Japanese is one of the hardest languages to learn. Not only are there new pronunciations and grammatical structures, but the written language also contains thousands of complex characters.
Before you start learning Japanese, here are 8 key pointers to get you started.
1. Master Hiragana and Katakana
Hiragana and Katakana are the most fundamental 30-letter Japanese alphabets. They offer multiple ways of expressing identical sounds (“ah” is written as “あ” in Hiragana and “ア” in Katakana). Hiragana is the standard alphabet to use, whereas Katakana is applied for foreign-derived phrases. Begin by studying these two Japanese alphabets, before moving on to learning the Kanji symbols.
2. Get supervision to study Japanese stroke order
Once you begin studying kanji, you need to be aware of the fine difference between finishing a pen stroke with a sudden stop or with a swoosh. In English, writing your alphabets in an unusual manner may be considered cute. But in Japan, you will be seen as disrespectful and uninterested. You may also be judged as lazy for neglecting stroke order.
A native Japanese speaker can help you with stroke order. You may also want to consider taking Japanese lessons by hiring a native speaking Japanese tutor with TUTOROO. Through in-person private Japanese classes, tutors can sit right next to you and ensure you perfect each stroke order.
3. Choose effective Japanese learning materials
A poor textbook may ruin your Japanese learning experience. When it comes to books to learn Japanese, Genki and Japanese for Busy People are excellent to start with. Begin with a good dictionary that includes kanji, hiragana for each kanji, and an English translation. In addition, get Barron's Japanese Grammar book right away. You can consider buying kanji cards further in your study.
4. Find a Japanese conversation buddy early on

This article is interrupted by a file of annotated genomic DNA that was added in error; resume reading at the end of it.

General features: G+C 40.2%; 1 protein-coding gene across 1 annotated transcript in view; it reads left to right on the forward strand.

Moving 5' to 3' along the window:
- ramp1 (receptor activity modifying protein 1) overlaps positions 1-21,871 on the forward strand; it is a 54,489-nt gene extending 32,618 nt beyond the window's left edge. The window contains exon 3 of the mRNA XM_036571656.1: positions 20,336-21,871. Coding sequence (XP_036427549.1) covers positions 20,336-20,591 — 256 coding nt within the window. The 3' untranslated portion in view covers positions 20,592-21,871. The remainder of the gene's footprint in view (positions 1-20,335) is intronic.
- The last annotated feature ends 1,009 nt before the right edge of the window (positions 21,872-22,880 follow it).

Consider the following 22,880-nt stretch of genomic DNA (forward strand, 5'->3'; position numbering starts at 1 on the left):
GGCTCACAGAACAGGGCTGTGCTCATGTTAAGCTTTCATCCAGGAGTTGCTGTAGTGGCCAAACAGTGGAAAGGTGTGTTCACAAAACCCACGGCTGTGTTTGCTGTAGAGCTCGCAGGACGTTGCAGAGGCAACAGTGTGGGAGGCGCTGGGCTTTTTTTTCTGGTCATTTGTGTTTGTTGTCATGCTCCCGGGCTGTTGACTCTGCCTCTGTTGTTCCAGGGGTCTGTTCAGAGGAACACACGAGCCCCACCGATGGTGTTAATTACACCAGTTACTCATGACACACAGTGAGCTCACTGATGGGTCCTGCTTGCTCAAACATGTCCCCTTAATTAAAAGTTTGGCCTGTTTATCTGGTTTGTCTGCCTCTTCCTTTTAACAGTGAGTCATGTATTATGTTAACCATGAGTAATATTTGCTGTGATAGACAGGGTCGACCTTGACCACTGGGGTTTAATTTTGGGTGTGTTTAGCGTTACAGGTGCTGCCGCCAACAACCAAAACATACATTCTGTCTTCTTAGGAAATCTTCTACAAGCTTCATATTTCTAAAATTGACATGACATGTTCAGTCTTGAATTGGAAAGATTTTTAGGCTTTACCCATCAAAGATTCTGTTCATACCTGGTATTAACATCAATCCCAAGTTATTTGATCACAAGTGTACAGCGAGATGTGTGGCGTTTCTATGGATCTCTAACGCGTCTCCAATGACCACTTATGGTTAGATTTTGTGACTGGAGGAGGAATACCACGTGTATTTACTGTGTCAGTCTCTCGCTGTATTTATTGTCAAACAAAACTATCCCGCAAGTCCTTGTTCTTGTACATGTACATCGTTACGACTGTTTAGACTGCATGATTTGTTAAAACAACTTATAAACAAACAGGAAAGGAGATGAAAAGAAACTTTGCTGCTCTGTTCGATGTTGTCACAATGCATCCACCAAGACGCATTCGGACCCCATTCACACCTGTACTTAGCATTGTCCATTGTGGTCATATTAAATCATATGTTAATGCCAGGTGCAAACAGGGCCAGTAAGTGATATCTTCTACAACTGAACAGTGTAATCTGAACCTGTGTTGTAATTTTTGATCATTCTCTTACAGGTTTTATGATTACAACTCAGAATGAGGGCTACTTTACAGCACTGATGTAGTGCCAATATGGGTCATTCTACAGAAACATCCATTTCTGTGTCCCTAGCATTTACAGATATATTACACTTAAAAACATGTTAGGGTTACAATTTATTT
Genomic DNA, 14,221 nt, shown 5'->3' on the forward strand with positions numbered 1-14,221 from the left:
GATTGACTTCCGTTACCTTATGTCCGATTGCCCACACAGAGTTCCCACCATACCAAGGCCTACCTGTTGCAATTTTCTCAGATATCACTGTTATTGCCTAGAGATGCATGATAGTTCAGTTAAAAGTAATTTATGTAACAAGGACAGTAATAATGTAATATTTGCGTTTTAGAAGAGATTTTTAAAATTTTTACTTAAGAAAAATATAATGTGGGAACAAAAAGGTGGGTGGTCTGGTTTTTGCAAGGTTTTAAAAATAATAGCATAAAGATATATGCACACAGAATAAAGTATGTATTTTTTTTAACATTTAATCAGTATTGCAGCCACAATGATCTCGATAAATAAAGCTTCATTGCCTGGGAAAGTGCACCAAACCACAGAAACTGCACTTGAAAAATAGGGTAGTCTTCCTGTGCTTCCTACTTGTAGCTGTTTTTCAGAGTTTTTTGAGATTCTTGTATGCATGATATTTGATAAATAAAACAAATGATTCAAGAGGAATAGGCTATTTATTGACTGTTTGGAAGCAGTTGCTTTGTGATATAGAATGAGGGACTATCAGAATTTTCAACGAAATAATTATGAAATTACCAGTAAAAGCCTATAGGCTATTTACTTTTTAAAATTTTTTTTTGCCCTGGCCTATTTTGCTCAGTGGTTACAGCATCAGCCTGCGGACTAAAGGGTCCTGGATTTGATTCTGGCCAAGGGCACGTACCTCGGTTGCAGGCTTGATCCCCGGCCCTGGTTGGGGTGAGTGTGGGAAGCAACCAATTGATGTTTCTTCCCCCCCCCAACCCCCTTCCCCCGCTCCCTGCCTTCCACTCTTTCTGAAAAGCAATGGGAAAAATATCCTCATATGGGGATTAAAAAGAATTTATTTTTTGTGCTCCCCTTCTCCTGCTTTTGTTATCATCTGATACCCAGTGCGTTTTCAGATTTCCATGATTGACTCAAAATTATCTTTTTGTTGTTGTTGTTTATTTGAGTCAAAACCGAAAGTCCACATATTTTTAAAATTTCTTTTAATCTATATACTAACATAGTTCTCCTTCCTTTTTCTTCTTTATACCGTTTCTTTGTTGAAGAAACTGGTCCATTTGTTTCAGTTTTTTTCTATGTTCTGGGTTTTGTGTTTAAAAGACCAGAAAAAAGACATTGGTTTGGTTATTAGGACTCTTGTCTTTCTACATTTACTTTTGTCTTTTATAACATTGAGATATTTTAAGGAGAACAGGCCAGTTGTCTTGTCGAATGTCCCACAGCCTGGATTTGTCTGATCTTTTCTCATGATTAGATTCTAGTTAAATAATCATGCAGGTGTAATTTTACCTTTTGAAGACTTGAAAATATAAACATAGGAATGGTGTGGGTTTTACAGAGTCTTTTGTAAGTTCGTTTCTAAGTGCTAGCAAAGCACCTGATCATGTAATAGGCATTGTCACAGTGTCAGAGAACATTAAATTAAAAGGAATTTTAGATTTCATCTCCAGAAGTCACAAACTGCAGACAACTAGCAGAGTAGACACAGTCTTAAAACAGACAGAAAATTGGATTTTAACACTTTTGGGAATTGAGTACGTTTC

Hearing your buddy and yourself speak Japanese will serve to reinforce accurate pronunciation. If necessary, ask your companion to correct you. The most beneficial part of this is how it will influence your mind to think in the Japanese language.
TUTOROO links you up with friendly Japanese tutors near you so you can always meet them for a chit chat session over coffee.
5. Enjoy Japanese anime with English subtitles
In addition to taking Japanese language classes, you can spend an hour daily watching anime in Japanese with English subtitles.
If you’re unfamiliar, anime refers to cartoons or animation produced within Japan. While watching anime, note down any unfamiliar terms and enter them into a credible translation software to learn what they mean. Revise these terms daily, and your Japanese vocab will improve exponentially.
6. Try Japanese flashcards
Make learning Japanese more interactive using flashcards. Quizlet offers hundreds of flashcards with Japanese words, phrases and sentence structures. It even includes image flashcards to help students learn through various interactive means.
There are also engaging games that put your skills to test. In 'Match,' time is of essence as you need to rapidly match words to their right hiragana spellings before the timer runs out.
Quizlet will also become one of your best friends while learning Japanese in language study. It is designed to be easily accessible both online and on the app, making it a simple option for you to study Japanese in your spare time.
7. Immerse yourself in Japanese Culture
Japan has a rich and long-spanning history. Understanding the culture and identity will grow your appreciation for the language. Loving the culture motivates you to master the Japanese language. In fact, if you get a chance, pay Japan a visit.
Additionally, try your best to refrain from translating into your original tongue. Change your internal monologue to Japanese. Even change your smartphone language to Japanese. These small steps help train you to think in the language and learn Japanese faster.
8. Learning Japanese is a marathon, not a sprint
Burnout is a real challenge when it comes to learning a new language. Break your Japanese learning experience into different sessions across different days. You don’t want to cram your study into a single 8-hour session. You are bound to get frustrated. Worse still, you might give up entirely! Do the homework your TUTOROO Japanese teacher gives you between each Japanese lesson.
Apply the Pomodoro Technique - split your time into half-hour sessions when doing your homework. Spend 25 minutes fully immersed in learning Japanese and then a 5 minute break . This can help to improve your focus and efficiency while learning Japanese the first time.
Hope these tips help, and we wish you the very best in your Japanese learning journey!